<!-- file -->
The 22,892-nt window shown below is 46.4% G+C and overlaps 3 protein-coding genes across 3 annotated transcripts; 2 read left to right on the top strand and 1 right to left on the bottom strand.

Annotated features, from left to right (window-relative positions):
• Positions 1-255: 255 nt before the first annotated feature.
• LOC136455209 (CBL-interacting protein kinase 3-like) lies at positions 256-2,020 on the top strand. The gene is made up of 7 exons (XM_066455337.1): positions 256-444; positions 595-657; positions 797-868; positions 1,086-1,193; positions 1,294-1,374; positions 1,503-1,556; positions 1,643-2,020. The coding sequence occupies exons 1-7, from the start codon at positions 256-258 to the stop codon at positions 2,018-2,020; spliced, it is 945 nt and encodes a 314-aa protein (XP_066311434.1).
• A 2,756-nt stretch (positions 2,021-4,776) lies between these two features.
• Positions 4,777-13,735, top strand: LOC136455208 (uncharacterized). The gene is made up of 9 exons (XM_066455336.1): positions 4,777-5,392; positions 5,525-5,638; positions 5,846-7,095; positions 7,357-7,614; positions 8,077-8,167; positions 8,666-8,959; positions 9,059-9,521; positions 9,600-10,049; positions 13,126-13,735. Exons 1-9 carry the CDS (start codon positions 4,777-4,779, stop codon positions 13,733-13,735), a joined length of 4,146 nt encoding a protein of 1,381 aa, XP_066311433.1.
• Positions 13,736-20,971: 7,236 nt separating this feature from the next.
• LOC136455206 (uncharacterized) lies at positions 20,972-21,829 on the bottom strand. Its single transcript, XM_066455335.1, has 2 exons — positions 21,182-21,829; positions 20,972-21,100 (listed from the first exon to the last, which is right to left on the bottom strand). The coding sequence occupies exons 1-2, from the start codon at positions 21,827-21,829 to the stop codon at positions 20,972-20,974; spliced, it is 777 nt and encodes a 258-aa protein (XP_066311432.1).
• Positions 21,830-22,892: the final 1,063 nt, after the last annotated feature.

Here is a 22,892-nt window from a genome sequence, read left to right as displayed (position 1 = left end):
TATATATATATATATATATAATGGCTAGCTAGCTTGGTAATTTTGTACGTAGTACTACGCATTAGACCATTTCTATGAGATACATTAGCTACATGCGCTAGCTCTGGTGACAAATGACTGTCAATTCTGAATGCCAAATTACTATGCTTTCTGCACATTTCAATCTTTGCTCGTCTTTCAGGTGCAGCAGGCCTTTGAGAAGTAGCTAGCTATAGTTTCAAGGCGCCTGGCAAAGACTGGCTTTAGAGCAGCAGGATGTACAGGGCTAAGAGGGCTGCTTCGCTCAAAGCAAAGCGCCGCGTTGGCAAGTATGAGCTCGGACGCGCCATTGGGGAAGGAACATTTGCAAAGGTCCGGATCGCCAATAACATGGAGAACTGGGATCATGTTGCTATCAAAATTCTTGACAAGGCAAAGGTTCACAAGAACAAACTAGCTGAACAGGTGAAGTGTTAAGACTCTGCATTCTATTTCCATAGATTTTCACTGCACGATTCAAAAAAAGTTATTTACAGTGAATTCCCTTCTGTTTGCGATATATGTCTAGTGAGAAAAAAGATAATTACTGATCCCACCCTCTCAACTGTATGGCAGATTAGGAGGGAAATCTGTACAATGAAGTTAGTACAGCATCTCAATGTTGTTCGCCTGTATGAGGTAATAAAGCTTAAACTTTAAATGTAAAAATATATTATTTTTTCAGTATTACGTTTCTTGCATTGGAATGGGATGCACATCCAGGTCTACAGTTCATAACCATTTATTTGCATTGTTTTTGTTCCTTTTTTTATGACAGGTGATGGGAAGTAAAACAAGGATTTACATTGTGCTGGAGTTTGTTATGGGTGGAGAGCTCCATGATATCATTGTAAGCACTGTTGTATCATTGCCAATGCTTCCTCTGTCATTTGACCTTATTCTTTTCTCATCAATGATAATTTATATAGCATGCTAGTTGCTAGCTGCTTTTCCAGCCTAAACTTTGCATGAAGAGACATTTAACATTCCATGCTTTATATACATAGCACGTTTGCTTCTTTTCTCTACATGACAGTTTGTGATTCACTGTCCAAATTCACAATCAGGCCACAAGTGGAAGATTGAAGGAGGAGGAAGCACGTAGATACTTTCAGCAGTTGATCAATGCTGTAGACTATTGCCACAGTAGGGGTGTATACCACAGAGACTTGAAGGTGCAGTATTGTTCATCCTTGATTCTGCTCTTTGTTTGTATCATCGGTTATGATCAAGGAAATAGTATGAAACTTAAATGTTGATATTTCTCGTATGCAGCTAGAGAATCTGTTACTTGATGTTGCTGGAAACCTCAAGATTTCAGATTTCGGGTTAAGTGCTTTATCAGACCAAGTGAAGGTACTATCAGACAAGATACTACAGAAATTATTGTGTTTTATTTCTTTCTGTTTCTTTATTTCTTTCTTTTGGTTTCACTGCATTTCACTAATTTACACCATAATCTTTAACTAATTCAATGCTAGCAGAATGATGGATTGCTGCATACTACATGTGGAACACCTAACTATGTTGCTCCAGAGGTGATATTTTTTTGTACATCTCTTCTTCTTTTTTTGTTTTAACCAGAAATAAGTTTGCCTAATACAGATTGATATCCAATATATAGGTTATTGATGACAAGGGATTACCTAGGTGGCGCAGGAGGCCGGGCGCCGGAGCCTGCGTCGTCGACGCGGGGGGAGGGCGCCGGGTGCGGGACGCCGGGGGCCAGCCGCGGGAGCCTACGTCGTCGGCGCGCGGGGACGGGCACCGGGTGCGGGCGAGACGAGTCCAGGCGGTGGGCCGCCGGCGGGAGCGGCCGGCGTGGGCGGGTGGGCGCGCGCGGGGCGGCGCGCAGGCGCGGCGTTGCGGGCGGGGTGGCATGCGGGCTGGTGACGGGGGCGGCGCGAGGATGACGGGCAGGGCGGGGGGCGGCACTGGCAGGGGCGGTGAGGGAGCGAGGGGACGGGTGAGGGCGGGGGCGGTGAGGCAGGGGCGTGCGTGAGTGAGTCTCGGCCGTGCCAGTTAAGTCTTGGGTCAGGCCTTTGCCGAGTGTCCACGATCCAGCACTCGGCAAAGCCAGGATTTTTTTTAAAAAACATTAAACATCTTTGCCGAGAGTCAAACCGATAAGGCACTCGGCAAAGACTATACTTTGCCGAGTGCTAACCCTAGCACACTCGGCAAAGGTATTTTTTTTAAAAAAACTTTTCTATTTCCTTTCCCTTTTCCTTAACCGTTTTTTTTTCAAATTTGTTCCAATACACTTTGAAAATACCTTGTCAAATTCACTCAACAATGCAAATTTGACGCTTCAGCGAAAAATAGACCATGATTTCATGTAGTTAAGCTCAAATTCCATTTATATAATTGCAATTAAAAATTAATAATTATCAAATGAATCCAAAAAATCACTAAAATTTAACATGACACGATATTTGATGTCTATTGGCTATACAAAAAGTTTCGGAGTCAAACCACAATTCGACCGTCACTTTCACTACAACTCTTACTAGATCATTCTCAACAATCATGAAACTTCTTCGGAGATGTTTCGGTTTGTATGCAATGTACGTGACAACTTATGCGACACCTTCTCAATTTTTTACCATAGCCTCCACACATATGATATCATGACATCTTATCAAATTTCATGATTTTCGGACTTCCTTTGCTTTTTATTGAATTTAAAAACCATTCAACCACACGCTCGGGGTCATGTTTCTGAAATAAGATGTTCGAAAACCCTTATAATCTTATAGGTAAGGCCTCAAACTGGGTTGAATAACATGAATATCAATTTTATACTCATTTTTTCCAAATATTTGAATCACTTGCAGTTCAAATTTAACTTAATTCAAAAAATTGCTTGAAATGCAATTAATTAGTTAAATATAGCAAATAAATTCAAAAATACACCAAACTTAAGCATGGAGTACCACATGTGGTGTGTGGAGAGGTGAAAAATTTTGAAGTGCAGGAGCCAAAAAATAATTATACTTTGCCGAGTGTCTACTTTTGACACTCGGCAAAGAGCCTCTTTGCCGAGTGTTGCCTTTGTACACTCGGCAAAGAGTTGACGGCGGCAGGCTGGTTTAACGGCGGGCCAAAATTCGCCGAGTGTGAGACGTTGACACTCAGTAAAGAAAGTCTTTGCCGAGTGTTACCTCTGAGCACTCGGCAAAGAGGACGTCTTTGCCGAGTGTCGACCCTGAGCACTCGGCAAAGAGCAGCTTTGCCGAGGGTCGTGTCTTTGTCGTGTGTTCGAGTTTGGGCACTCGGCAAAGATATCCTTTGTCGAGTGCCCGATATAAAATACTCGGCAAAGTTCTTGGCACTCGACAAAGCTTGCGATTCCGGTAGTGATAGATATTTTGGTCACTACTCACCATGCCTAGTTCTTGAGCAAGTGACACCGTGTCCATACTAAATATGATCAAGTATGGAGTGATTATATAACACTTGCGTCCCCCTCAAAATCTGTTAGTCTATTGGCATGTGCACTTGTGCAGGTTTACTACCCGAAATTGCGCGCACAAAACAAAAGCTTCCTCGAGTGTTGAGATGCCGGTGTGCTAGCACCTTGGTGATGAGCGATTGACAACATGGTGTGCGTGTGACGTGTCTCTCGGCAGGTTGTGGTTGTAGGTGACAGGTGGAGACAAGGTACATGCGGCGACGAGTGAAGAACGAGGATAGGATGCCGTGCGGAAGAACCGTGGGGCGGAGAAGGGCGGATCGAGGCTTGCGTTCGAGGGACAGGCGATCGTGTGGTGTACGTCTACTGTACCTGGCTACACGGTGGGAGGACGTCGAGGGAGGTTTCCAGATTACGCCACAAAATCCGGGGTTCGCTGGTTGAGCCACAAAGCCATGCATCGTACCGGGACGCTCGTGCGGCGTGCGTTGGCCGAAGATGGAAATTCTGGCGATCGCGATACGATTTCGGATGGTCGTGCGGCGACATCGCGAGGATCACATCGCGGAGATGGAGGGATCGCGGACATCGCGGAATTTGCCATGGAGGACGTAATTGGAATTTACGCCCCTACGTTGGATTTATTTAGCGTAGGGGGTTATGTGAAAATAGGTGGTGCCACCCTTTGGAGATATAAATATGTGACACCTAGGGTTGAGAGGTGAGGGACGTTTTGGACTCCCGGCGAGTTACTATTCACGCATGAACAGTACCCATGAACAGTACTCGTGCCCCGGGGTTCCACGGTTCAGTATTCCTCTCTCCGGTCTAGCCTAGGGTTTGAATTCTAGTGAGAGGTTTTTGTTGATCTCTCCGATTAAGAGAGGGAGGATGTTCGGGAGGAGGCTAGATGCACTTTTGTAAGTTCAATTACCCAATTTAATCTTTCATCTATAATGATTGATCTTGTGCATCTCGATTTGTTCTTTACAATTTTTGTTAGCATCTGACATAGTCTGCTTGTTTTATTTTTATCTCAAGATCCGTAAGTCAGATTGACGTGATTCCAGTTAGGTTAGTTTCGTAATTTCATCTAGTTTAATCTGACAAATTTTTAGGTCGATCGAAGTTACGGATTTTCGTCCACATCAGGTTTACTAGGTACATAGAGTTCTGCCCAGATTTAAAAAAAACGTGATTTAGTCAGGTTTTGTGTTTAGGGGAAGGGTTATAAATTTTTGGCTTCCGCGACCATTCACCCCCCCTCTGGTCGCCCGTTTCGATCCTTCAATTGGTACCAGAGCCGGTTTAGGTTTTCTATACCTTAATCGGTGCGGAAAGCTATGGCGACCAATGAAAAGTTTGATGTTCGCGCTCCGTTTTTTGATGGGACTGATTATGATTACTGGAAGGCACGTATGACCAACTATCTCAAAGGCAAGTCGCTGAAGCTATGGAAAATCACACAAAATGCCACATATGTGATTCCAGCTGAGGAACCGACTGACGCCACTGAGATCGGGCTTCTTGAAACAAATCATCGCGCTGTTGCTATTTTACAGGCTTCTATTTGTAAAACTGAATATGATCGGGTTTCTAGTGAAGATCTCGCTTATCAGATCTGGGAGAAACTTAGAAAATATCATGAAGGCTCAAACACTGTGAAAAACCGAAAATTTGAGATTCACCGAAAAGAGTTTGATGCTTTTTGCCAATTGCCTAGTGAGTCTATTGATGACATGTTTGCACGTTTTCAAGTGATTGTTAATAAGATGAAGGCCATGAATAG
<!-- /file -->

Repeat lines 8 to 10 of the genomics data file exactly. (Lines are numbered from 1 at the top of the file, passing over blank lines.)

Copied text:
• LOC136455206 (uncharacterized) lies at positions 20,972-21,829 on the bottom strand. Its single transcript, XM_066455335.1, has 2 exons — positions 21,182-21,829; positions 20,972-21,100 (listed from the first exon to the last, which is right to left on the bottom strand). The coding sequence occupies exons 1-2, from the start codon at positions 21,827-21,829 to the stop codon at positions 20,972-20,974; spliced, it is 777 nt and encodes a 258-aa protein (XP_066311432.1).
• Positions 21,830-22,892: the final 1,063 nt, after the last annotated feature.

Here is a 22,892-nt window from a genome sequence, read left to right as displayed (position 1 = left end):